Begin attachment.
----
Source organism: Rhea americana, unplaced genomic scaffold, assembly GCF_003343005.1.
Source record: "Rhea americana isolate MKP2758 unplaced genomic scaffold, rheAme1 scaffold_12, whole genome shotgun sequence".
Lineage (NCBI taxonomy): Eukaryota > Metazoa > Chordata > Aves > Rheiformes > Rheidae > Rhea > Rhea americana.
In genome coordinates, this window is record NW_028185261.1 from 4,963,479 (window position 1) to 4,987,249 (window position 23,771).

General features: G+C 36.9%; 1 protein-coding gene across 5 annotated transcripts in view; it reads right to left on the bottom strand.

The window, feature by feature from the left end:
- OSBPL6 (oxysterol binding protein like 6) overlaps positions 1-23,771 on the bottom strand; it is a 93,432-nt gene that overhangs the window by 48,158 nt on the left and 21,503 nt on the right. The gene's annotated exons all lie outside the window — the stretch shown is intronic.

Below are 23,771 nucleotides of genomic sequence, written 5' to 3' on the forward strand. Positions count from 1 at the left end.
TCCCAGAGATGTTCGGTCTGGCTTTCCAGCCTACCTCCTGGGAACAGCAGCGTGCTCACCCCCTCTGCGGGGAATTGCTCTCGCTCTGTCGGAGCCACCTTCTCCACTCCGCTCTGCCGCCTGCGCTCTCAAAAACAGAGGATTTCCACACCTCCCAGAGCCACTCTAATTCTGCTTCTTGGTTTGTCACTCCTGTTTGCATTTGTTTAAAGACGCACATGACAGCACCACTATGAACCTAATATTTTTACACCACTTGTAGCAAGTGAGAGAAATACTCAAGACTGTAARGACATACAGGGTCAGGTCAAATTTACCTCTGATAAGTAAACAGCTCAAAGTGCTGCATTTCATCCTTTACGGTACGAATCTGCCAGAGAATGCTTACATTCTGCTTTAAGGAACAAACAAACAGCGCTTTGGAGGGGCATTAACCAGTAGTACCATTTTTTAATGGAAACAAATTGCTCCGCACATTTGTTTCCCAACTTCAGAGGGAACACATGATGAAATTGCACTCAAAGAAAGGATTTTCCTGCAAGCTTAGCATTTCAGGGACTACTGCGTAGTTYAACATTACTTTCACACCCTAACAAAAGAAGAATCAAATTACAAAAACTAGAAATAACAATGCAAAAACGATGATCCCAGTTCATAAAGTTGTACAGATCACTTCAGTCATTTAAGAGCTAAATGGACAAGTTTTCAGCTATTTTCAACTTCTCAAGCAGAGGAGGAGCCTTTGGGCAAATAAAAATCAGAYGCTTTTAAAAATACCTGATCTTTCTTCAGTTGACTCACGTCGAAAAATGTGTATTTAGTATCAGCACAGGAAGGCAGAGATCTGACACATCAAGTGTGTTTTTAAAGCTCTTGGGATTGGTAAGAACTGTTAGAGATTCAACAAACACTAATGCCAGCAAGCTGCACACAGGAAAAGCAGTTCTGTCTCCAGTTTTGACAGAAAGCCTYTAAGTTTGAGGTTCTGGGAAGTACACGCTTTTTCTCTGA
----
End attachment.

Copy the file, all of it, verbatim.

Source organism: Rhea americana, unplaced genomic scaffold, assembly GCF_003343005.1.
Source record: "Rhea americana isolate MKP2758 unplaced genomic scaffold, rheAme1 scaffold_12, whole genome shotgun sequence".
Lineage (NCBI taxonomy): Eukaryota > Metazoa > Chordata > Aves > Rheiformes > Rheidae > Rhea > Rhea americana.
In genome coordinates, this window is record NW_028185261.1 from 4,963,479 (window position 1) to 4,987,249 (window position 23,771).

General features: G+C 36.9%; 1 protein-coding gene across 5 annotated transcripts in view; it reads right to left on the bottom strand.

The window, feature by feature from the left end:
- OSBPL6 (oxysterol binding protein like 6) overlaps positions 1-23,771 on the bottom strand; it is a 93,432-nt gene that overhangs the window by 48,158 nt on the left and 21,503 nt on the right. The gene's annotated exons all lie outside the window — the stretch shown is intronic.

Below are 23,771 nucleotides of genomic sequence, written 5' to 3' on the forward strand. Positions count from 1 at the left end.
TCCCAGAGATGTTCGGTCTGGCTTTCCAGCCTACCTCCTGGGAACAGCAGCGTGCTCACCCCCTCTGCGGGGAATTGCTCTCGCTCTGTCGGAGCCACCTTCTCCACTCCGCTCTGCCGCCTGCGCTCTCAAAAACAGAGGATTTCCACACCTCCCAGAGCCACTCTAATTCTGCTTCTTGGTTTGTCACTCCTGTTTGCATTTGTTTAAAGACGCACATGACAGCACCACTATGAACCTAATATTTTTACACCACTTGTAGCAAGTGAGAGAAATACTCAAGACTGTAARGACATACAGGGTCAGGTCAAATTTACCTCTGATAAGTAAACAGCTCAAAGTGCTGCATTTCATCCTTTACGGTACGAATCTGCCAGAGAATGCTTACATTCTGCTTTAAGGAACAAACAAACAGCGCTTTGGAGGGGCATTAACCAGTAGTACCATTTTTTAATGGAAACAAATTGCTCCGCACATTTGTTTCCCAACTTCAGAGGGAACACATGATGAAATTGCACTCAAAGAAAGGATTTTCCTGCAAGCTTAGCATTTCAGGGACTACTGCGTAGTTYAACATTACTTTCACACCCTAACAAAAGAAGAATCAAATTACAAAAACTAGAAATAACAATGCAAAAACGATGATCCCAGTTCATAAAGTTGTACAGATCACTTCAGTCATTTAAGAGCTAAATGGACAAGTTTTCAGCTATTTTCAACTTCTCAAGCAGAGGAGGAGCCTTTGGGCAAATAAAAATCAGAYGCTTTTAAAAATACCTGATCTTTCTTCAGTTGACTCACGTCGAAAAATGTGTATTTAGTATCAGCACAGGAAGGCAGAGATCTGACACATCAAGTGTGTTTTTAAAGCTCTTGGGATTGGTAAGAACTGTTAGAGATTCAACAAACACTAATGCCAGCAAGCTGCACACAGGAAAAGCAGTTCTGTCTCCAGTTTTGACAGAAAGCCTYTAAGTTTGAGGTTCTGGGAAGTACACGCTTTTTCTCTGA